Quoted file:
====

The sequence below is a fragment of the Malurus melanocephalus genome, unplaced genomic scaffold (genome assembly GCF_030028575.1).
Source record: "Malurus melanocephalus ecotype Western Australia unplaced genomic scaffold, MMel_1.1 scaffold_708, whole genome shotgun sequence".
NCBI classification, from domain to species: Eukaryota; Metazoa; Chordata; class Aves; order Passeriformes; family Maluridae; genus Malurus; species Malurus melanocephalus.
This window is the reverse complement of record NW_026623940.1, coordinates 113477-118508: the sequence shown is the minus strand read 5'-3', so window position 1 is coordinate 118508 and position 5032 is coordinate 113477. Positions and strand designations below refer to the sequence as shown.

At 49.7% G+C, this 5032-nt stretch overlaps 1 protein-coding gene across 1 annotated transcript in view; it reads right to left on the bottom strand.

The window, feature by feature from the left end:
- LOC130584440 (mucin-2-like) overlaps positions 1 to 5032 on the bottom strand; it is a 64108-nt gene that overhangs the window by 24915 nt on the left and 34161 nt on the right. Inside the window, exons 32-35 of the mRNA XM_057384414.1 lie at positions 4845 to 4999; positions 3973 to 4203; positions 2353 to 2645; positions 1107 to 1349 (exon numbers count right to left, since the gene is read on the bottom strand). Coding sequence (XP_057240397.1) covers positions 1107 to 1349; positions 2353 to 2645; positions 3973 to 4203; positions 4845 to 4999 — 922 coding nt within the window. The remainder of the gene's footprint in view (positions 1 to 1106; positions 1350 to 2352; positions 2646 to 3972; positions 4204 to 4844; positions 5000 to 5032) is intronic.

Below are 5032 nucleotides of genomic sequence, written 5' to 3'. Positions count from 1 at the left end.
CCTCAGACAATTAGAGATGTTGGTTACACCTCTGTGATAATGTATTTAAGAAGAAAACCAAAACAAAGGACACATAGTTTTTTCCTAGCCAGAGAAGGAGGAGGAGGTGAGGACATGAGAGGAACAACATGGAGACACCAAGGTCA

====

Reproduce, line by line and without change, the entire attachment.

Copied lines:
The sequence below is a fragment of the Malurus melanocephalus genome, unplaced genomic scaffold (genome assembly GCF_030028575.1).
Source record: "Malurus melanocephalus ecotype Western Australia unplaced genomic scaffold, MMel_1.1 scaffold_708, whole genome shotgun sequence".
NCBI classification, from domain to species: Eukaryota; Metazoa; Chordata; class Aves; order Passeriformes; family Maluridae; genus Malurus; species Malurus melanocephalus.
This window is the reverse complement of record NW_026623940.1, coordinates 113477-118508: the sequence shown is the minus strand read 5'-3', so window position 1 is coordinate 118508 and position 5032 is coordinate 113477. Positions and strand designations below refer to the sequence as shown.

At 49.7% G+C, this 5032-nt stretch overlaps 1 protein-coding gene across 1 annotated transcript in view; it reads right to left on the bottom strand.

The window, feature by feature from the left end:
- LOC130584440 (mucin-2-like) overlaps positions 1 to 5032 on the bottom strand; it is a 64108-nt gene that overhangs the window by 24915 nt on the left and 34161 nt on the right. Inside the window, exons 32-35 of the mRNA XM_057384414.1 lie at positions 4845 to 4999; positions 3973 to 4203; positions 2353 to 2645; positions 1107 to 1349 (exon numbers count right to left, since the gene is read on the bottom strand). Coding sequence (XP_057240397.1) covers positions 1107 to 1349; positions 2353 to 2645; positions 3973 to 4203; positions 4845 to 4999 — 922 coding nt within the window. The remainder of the gene's footprint in view (positions 1 to 1106; positions 1350 to 2352; positions 2646 to 3972; positions 4204 to 4844; positions 5000 to 5032) is intronic.

Below are 5032 nucleotides of genomic sequence, written 5' to 3'. Positions count from 1 at the left end.
CCTCAGACAATTAGAGATGTTGGTTACACCTCTGTGATAATGTATTTAAGAAGAAAACCAAAACAAAGGACACATAGTTTTTTCCTAGCCAGAGAAGGAGGAGGAGGTGAGGACATGAGAGGAACAACATGGAGACACCAAGGTCA